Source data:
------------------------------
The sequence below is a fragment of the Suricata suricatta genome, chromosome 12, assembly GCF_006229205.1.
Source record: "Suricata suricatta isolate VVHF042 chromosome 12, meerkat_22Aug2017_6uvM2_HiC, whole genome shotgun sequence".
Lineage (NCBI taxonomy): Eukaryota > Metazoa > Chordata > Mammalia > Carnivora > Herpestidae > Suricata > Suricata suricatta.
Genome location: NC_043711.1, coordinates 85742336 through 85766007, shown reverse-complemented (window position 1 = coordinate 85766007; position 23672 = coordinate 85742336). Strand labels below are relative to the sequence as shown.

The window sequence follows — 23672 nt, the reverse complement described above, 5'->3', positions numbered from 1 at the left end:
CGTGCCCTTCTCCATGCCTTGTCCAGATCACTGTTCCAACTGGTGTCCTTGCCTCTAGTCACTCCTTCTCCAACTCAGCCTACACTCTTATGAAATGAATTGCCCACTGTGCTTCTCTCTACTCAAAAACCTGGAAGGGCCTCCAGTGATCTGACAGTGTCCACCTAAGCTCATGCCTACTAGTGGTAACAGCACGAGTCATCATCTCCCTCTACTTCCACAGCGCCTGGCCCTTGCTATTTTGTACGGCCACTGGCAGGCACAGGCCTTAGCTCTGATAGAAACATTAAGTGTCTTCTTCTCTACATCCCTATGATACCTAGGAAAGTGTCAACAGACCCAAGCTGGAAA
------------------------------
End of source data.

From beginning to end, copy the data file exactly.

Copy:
The sequence below is a fragment of the Suricata suricatta genome, chromosome 12, assembly GCF_006229205.1.
Source record: "Suricata suricatta isolate VVHF042 chromosome 12, meerkat_22Aug2017_6uvM2_HiC, whole genome shotgun sequence".
Lineage (NCBI taxonomy): Eukaryota > Metazoa > Chordata > Mammalia > Carnivora > Herpestidae > Suricata > Suricata suricatta.
Genome location: NC_043711.1, coordinates 85742336 through 85766007, shown reverse-complemented (window position 1 = coordinate 85766007; position 23672 = coordinate 85742336). Strand labels below are relative to the sequence as shown.

The window sequence follows — 23672 nt, the reverse complement described above, 5'->3', positions numbered from 1 at the left end:
CGTGCCCTTCTCCATGCCTTGTCCAGATCACTGTTCCAACTGGTGTCCTTGCCTCTAGTCACTCCTTCTCCAACTCAGCCTACACTCTTATGAAATGAATTGCCCACTGTGCTTCTCTCTACTCAAAAACCTGGAAGGGCCTCCAGTGATCTGACAGTGTCCACCTAAGCTCATGCCTACTAGTGGTAACAGCACGAGTCATCATCTCCCTCTACTTCCACAGCGCCTGGCCCTTGCTATTTTGTACGGCCACTGGCAGGCACAGGCCTTAGCTCTGATAGAAACATTAAGTGTCTTCTTCTCTACATCCCTATGATACCTAGGAAAGTGTCAACAGACCCAAGCTGGAAA